“Where we love is home,
Home that our feet may leave, but not our hearts.”

~Oliver Wendell Holmes, Sr.

Channel Surfing. It isn’t an activity I take up on any kind of a semi-regular basis. As a single working mother I have little time to sit and aimlessly flip through television channels full of nothingness. Not to mention, technology has seen fit to help me out and, courtesy of my DVR, I rarely watch live TV as I record everything and jump through commercial advertisements substantially dropping my actual viewing time. Alas, for some unknown reason I found myself surfing through the void this weekend where I inadvertently stumbled across ‘Life is Wild’ – a television show that caught my attention long enough for me to linger and then brought feelings of agonizing heartsickness as I continued to watch.

It has been thirteen long years since I have had the joy of setting foot on the African continent where I was raised. I am heartsick. Oh, I will occasionally watch something on ‘The Travel Channel’ or ‘The Discovery Channel’ that makes me feel a little homesick as well. However, I have usually planned to watch a show and know that I am mentally stable enough at that time to deal with a little reminiscence. I was not primed for stumbling across this television show of an American family living in South Africa where the children attended an international school. Granted, I grew up in Kenya and I went to a missionary affiliated boarding school … but the similarities were enough to bring on a severe sickness of the heart.

My heart is still in Africa. It always has been and I assume that it will always remain there. If I had the opportunity I would there now. My children know. They love Africa and they have yet to visit. They brag to their friends and their teachers about my upbringing and the “cool stuff” we have around the apartment.

Maybe someday I will be able to share my Africa with them.

Until then, I might have them watch this silly little show that has only small parallels to my own childhood.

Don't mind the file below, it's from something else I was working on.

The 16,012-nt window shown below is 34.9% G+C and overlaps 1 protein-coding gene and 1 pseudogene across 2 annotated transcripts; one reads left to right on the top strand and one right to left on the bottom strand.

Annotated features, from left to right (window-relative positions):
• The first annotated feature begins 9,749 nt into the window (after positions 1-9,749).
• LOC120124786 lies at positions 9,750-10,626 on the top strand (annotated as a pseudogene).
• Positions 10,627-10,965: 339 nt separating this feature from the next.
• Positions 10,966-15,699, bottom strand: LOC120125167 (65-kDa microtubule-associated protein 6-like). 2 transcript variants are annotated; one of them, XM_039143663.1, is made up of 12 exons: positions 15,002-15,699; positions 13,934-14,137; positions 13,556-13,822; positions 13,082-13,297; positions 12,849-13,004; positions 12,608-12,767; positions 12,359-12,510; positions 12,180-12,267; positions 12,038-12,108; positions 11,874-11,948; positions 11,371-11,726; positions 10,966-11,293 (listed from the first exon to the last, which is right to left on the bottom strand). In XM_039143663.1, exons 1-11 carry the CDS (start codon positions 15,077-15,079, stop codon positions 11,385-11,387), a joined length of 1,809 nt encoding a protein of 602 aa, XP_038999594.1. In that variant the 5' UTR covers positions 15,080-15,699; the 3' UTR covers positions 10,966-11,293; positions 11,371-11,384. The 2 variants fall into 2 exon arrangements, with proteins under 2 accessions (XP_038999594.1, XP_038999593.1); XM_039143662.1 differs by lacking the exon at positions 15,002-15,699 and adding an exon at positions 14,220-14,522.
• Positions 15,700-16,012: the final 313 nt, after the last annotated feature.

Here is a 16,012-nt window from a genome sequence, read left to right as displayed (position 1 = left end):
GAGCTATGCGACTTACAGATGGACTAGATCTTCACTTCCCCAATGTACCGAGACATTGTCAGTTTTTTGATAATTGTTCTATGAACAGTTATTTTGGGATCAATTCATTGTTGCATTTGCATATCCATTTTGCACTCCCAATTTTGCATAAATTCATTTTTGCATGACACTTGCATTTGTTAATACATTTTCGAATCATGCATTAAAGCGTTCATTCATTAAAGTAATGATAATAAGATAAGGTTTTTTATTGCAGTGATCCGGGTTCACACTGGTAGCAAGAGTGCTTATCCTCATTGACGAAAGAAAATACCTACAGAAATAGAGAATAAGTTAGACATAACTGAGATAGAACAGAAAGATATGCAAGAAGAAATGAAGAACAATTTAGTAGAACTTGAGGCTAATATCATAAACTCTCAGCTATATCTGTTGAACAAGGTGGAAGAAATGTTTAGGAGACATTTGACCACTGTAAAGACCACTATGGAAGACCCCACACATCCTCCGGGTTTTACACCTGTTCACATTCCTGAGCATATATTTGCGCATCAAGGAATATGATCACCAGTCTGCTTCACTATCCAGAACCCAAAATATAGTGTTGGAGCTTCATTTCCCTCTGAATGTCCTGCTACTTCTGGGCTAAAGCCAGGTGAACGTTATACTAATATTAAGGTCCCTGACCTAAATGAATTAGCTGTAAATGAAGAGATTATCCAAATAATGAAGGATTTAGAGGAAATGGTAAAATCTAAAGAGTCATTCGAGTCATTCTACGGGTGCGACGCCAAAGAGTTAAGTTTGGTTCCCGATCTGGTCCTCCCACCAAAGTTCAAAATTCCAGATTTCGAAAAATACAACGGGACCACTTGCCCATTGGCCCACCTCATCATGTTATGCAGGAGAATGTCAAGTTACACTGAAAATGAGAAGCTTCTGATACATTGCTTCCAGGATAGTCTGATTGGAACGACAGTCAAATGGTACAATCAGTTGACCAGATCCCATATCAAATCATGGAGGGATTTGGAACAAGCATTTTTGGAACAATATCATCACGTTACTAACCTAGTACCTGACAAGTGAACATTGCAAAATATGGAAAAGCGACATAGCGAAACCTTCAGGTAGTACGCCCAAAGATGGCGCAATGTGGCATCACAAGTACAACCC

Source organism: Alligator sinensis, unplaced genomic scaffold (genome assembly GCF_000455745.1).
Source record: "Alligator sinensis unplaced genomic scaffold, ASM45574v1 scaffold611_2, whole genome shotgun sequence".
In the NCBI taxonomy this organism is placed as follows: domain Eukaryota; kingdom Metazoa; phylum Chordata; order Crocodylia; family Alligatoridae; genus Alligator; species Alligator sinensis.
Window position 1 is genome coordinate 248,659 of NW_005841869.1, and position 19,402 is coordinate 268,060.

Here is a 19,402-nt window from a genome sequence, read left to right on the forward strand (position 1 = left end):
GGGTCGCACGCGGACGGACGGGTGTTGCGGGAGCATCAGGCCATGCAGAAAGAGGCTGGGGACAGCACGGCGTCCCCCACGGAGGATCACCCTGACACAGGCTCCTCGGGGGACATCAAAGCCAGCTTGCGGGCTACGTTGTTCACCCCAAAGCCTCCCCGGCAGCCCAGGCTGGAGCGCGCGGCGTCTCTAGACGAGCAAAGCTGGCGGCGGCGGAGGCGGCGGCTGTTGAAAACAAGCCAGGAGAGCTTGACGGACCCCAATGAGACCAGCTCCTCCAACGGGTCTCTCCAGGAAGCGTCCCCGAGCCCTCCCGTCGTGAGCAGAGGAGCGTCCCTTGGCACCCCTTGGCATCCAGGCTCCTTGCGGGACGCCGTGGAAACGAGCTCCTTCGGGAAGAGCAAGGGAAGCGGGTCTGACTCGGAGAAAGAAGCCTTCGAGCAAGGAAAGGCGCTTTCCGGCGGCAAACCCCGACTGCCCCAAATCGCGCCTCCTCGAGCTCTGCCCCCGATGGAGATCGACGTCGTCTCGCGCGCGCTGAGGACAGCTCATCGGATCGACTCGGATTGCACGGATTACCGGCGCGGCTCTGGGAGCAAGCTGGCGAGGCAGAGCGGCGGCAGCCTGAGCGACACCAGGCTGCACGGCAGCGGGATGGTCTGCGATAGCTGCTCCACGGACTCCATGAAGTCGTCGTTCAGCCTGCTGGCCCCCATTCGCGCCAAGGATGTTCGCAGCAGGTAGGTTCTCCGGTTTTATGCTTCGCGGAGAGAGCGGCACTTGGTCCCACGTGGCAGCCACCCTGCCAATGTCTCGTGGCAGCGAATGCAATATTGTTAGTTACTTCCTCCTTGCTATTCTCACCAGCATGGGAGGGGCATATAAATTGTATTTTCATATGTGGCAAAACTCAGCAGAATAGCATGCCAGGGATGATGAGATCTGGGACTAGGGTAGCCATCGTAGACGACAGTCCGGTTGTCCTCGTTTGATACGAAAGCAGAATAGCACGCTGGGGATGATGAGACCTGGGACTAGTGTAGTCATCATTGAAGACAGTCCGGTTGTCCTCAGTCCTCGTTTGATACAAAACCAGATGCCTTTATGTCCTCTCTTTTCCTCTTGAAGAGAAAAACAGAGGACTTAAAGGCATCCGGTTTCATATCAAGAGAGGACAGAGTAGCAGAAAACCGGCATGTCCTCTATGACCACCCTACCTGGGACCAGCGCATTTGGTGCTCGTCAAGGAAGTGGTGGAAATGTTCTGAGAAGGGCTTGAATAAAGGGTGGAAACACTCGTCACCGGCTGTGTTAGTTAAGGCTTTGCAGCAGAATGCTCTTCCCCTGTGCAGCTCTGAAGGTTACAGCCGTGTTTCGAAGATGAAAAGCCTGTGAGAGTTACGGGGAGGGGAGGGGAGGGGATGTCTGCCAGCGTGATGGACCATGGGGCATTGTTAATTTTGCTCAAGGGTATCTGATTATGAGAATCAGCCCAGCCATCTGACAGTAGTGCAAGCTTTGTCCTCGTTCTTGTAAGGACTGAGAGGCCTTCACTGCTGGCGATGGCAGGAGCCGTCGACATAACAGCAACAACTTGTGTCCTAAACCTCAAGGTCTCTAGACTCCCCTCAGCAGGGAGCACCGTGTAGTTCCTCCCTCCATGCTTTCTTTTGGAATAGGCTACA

I am an African
Not because I was born there
But because my heart beats with Africa’s
I am an African
Not because my skin is black
But because my mind is engaged by Africa
I am an African
Not because I live on its soil
But because my soul is at home in Africa

When Africa weeps for her children
My cheeks are stained with tears
When Africa honors her elders
My head is bowed in respect
When Africa mourns for her victims
My hands are joined in prayer
When Africa celebrates her triumphs
My feet are alive with dancing

I am an African
For her blue skies take my breath away
And my hope for the future is bright
I am an African
For her people greet me as family
And teach me the meaning of community
I am an African
For her wildness quenches my spirit
And brings me closer to the source of life

When the music of Africa beats in the wind
My blood pulses to its rhythm
And I become the essence of sound
When the colours of Africa dazzle in the sun
My senses drink in its rainbow
And I become the palette of nature
When the stories of Africa echo round the fire
My feet walk in its pathways
And I become the footprints of history

I am an African
Because she is the cradle of our birth
And nurtures an ancient wisdom
I am an African
Because she lives in the world’s shadow
And bursts with a radiant luminosity
I am an African
Because she is the land of tomorrow
And I recognise her gifts as sacred

~Wayne Visser (2005)


  1. Yes! I have never been to Africa myself but i truly believe it is the place of my roots, not because I am black - I'm not - but it is the cradle of humanity. So thanks you for this post which expresses much of what I feel about that place.

  2. Thanks for posting my poem. I'm glad it resonated with you. There is a saying that "Africa gets into your blood" and I certainly feel its heat pulsing through my veins. All the best, Wayne.


"Stranger, if you passing meet me and desire to speak to me, why should you not speak to me? And why should I not speak to you?" ~Walt Whitman


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